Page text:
Second up is ‘Elision’, the most sexually explicit piece. It is the story of Adrian, who arrives into consciousness in that road tunnel under the Barbican, with no idea how he got there. He struggles home in the middle of the night, remembering his day through to the blackout, and convinces himself that the elision of memory he has is covering up a sexual assault. So, while he reminisces on all the sex he had the day before, he goes, hungover, to a hospital, begging for an examination of his anus to check for signs of assault. These scenes are the comic high point of the book, as Adrian’s paranoia leads him to ask increasingly ridiculous questions of himself. There is a very present narrator here, heralded by a reference to Milan Kundera at the opening of the story, and there is no surprise, but some satisfaction, when we understand the truth of Adrian’s memory lapse. Solid.
Third – and shortest – is ‘The Vanishing Onanist of E5′, a wank-heavy, first person slug of loneliness and drunkenness that ends with another touch of that ol’ South American magical realism when the solipsistic narrator fantasises about living with a porn star then physically disappears. Next we have the playful ‘Satori in Hainault’ about a man attending a weekend medical appointment as a porn film is made in the next door ward. As I mentioned above, this piece suffers from having too many characters, and too few pages split between them. There is some strong humour here, but the characterisation – due to the sheer number of characters – suffers in comparison to the rest of the book. Sdrigotti is spreading himself thin here, but there’s always a low point in any story collection, and this book’s low point at least succeeds in maintaining its sense of fun.
‘Herne Hill’ is, however, a belter: a sweet, engaging and emotionally mature piece about lonely gay men. This is Sdrigotti’s only non-heterosexual protagonist, and the lack of explicit sex in this story is a noticeable absence only due to its prevalence elsewhere. This piece is about friendship, about companionship and – though the protagonist is single and recovering from an unspecified illness or injury – seems less dysfunctional than the others. He is less alone, his friends seem to care for his well-being and are letting him into their home as he convalesces. This, similarly to the other stories/novellas, is a piece where “nothing really happens”, but here the “nothing” that happens is eating breakfast, chatting quietly over a pint, playing video games and wandering around London in the snow. It isn’t “nothing happened, but there was loads of cum ‘n’ nips ‘n’ drugs ‘n’ stuff”. It is this final piece, really, that captures an edge that Sdrigotti has seemingly tried to bury elsewhere – his prose is able to hold subtlety rather than filth, be tender rather than funny, stay taut and sad rather than aggressive and harrowing. It’s great that he can do both, but I think Sdrigotti knows that being good at the subtle stuff, the gentle stuff, is a far more valuable skill than being good at the murky, messy, filthy stuff. (Here’s another example of barely-published me doing the dirty thang.)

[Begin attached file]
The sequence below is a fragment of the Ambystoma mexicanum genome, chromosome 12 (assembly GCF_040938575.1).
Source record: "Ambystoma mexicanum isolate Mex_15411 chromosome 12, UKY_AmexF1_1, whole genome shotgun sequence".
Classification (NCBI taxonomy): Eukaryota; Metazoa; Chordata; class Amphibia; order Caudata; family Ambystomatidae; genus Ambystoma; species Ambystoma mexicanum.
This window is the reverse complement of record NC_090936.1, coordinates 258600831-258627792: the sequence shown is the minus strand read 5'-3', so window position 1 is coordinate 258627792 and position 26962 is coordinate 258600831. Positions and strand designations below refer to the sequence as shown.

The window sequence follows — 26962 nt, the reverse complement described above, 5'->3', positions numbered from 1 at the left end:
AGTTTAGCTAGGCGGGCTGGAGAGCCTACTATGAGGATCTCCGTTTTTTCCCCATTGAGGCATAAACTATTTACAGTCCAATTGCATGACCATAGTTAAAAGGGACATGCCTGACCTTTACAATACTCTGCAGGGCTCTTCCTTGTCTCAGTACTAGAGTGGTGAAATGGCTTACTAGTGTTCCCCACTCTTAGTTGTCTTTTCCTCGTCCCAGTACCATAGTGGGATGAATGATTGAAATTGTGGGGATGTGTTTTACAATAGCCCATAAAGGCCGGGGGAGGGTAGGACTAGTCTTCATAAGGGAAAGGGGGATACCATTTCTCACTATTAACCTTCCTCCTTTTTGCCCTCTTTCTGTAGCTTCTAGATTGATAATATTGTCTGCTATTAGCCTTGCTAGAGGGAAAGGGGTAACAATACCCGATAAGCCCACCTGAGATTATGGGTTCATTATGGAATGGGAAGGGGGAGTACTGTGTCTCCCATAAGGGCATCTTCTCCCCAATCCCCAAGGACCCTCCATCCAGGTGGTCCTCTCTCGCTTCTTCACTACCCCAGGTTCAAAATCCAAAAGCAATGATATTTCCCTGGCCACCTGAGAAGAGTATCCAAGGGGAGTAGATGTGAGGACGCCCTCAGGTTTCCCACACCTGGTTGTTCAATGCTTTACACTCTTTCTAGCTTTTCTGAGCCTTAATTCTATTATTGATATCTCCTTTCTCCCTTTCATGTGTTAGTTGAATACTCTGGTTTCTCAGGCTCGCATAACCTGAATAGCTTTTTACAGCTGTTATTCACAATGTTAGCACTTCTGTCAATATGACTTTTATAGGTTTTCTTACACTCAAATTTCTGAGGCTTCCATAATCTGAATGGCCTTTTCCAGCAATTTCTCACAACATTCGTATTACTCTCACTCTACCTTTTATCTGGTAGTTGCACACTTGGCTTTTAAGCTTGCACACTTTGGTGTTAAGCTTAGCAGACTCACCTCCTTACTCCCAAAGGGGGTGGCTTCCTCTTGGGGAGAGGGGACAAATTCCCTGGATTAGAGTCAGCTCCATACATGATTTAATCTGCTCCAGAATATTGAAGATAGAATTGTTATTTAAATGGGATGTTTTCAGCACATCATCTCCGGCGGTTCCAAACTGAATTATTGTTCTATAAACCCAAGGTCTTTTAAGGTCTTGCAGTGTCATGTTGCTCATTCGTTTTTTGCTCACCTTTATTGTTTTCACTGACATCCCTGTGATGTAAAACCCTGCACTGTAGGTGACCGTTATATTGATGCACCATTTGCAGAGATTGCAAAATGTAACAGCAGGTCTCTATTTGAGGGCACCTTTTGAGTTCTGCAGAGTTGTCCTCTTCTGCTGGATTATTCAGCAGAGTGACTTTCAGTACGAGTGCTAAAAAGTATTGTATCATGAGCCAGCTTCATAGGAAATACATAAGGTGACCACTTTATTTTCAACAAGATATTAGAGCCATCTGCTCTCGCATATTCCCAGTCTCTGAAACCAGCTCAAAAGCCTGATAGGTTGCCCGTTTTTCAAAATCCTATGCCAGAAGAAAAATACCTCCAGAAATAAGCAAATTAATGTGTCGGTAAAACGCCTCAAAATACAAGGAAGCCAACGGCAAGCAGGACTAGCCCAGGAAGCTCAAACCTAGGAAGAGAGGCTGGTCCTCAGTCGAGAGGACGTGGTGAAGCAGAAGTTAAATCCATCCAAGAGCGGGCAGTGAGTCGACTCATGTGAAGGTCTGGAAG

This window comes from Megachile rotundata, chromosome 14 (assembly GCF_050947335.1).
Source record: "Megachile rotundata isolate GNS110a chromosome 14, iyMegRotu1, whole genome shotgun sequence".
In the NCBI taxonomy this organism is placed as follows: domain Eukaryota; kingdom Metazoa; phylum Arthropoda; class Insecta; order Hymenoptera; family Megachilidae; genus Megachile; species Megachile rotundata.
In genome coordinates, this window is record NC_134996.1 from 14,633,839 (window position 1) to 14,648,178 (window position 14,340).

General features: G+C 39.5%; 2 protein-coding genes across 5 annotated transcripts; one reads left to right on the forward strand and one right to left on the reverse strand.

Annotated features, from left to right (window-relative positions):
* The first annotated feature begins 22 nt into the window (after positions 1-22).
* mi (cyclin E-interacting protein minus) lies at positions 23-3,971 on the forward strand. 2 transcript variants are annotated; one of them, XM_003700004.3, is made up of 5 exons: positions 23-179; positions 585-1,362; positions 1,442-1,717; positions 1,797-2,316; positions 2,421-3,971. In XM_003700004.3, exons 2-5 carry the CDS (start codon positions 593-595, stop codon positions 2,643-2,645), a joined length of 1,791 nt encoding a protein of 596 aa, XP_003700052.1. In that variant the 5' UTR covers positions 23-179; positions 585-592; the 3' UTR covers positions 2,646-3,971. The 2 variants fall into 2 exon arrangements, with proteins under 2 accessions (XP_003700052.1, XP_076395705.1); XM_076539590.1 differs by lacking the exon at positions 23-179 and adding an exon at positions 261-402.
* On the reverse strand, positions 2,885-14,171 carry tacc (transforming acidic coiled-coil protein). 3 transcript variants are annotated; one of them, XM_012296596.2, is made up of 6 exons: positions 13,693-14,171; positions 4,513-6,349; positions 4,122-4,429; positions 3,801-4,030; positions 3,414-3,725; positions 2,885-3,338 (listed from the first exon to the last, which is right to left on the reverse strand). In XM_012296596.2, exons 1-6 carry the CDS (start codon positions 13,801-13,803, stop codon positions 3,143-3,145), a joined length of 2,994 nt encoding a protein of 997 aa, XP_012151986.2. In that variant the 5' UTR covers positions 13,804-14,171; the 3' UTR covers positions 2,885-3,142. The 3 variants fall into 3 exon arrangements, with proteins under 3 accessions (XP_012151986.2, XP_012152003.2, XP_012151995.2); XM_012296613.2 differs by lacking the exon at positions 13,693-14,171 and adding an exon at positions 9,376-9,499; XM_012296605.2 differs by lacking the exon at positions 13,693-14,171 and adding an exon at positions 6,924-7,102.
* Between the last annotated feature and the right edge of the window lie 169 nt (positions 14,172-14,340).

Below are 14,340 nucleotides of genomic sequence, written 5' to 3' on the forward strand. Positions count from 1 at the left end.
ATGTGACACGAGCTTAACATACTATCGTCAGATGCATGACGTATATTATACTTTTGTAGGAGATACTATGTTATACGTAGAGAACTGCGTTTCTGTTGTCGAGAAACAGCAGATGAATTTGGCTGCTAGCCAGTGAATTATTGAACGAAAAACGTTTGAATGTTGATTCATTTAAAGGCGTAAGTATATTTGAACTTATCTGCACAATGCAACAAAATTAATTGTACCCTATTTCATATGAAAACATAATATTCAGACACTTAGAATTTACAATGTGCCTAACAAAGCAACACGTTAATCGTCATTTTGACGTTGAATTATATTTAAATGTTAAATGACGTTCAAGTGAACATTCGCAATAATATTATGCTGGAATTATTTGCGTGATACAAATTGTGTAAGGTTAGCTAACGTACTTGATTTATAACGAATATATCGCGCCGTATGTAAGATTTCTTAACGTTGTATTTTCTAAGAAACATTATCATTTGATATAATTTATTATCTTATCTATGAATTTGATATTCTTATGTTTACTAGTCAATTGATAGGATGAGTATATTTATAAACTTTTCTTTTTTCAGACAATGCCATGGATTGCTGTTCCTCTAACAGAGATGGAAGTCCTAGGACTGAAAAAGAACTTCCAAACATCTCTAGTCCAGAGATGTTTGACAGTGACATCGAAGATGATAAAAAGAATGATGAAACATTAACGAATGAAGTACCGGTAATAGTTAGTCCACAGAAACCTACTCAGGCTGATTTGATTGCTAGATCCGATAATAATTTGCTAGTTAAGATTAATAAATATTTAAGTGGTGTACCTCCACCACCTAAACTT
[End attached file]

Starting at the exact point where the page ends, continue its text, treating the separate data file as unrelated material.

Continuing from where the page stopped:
Sdrigotti’s career and accolades speak of someone with talent and literary merit, yet it is only in the final section of Dysfunctional Males that he – sneakily – reveals himself to be a skilled, nuanced, writer, rather than predominantly a purveyor of filth. Maybe I just find filth less impressive because I can do it (here’s some more, and this one – if I say so myself – is great), because as much as I enjoy reading about wanking and drugs and booze and vomit, what I LOVE to read about is empathy, emotion and warmth. I like fiction that makes me laugh, but I prefer fiction that makes me cry, and though Sdrigotti excels at gross-out gags, he’s able to be better than that. My Spanish is probably up to a novel, so I may look up his earlier books and see how they fare. Dysfunctional Males is great fun, but hidden behind its discussion of assholes, pubic hairs, fingering, cocaine, masturbation, booze, piss, fags and shit is a writer of impressive emotional nuance, and I’d quite happily have read another five stories/novellas if they continued at this quality. A fun read that promises, and teases at, something more than the mere filth the initial pieces contain. Recommended.
DISCLAIMER: I’m like “internet friends” (i.e. on Twitter, not Chat Roulette) with Fernando Sdrigotti, but I’ve never met him in real life (unless I was so wasted I forgot it) and if his book was shit I’d’ve said so. I’d’ve also cancelled the arranged interview for Triumph of the Now TV on the day and made some flimsy excuse like I had bad thrush or something. The result of this bias: I didn’t mention the regular typos OR that the book cover has THREE DIFFERENT FONTS ON IT until now.